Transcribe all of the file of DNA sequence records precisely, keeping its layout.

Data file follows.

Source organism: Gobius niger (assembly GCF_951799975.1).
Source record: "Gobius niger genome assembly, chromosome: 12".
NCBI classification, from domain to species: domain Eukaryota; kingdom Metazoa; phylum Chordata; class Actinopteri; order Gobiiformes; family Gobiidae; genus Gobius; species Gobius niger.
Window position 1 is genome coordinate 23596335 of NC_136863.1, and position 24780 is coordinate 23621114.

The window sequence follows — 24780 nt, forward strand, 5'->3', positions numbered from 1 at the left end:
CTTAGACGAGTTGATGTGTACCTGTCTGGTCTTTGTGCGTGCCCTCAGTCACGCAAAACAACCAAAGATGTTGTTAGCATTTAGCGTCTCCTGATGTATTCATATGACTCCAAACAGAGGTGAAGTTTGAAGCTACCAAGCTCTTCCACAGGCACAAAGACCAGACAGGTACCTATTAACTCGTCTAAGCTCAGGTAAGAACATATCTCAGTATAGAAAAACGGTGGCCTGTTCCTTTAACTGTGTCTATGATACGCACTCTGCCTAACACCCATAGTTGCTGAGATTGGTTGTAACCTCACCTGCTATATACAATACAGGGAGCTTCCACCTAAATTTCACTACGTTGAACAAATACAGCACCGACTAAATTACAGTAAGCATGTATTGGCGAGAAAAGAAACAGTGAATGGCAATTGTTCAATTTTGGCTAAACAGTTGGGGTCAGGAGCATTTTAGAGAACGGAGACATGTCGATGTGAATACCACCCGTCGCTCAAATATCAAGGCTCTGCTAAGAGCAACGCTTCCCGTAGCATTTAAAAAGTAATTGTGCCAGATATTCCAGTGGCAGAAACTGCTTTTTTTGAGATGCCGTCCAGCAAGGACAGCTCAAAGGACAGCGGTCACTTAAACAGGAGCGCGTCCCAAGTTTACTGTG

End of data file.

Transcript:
Source organism: Gobius niger (assembly GCF_951799975.1).
Source record: "Gobius niger genome assembly, chromosome: 12".
NCBI classification, from domain to species: domain Eukaryota; kingdom Metazoa; phylum Chordata; class Actinopteri; order Gobiiformes; family Gobiidae; genus Gobius; species Gobius niger.
Window position 1 is genome coordinate 23596335 of NC_136863.1, and position 24780 is coordinate 23621114.

The window sequence follows — 24780 nt, forward strand, 5'->3', positions numbered from 1 at the left end:
CTTAGACGAGTTGATGTGTACCTGTCTGGTCTTTGTGCGTGCCCTCAGTCACGCAAAACAACCAAAGATGTTGTTAGCATTTAGCGTCTCCTGATGTATTCATATGACTCCAAACAGAGGTGAAGTTTGAAGCTACCAAGCTCTTCCACAGGCACAAAGACCAGACAGGTACCTATTAACTCGTCTAAGCTCAGGTAAGAACATATCTCAGTATAGAAAAACGGTGGCCTGTTCCTTTAACTGTGTCTATGATACGCACTCTGCCTAACACCCATAGTTGCTGAGATTGGTTGTAACCTCACCTGCTATATACAATACAGGGAGCTTCCACCTAAATTTCACTACGTTGAACAAATACAGCACCGACTAAATTACAGTAAGCATGTATTGGCGAGAAAAGAAACAGTGAATGGCAATTGTTCAATTTTGGCTAAACAGTTGGGGTCAGGAGCATTTTAGAGAACGGAGACATGTCGATGTGAATACCACCCGTCGCTCAAATATCAAGGCTCTGCTAAGAGCAACGCTTCCCGTAGCATTTAAAAAGTAATTGTGCCAGATATTCCAGTGGCAGAAACTGCTTTTTTTGAGATGCCGTCCAGCAAGGACAGCTCAAAGGACAGCGGTCACTTAAACAGGAGCGCGTCCCAAGTTTACTGTG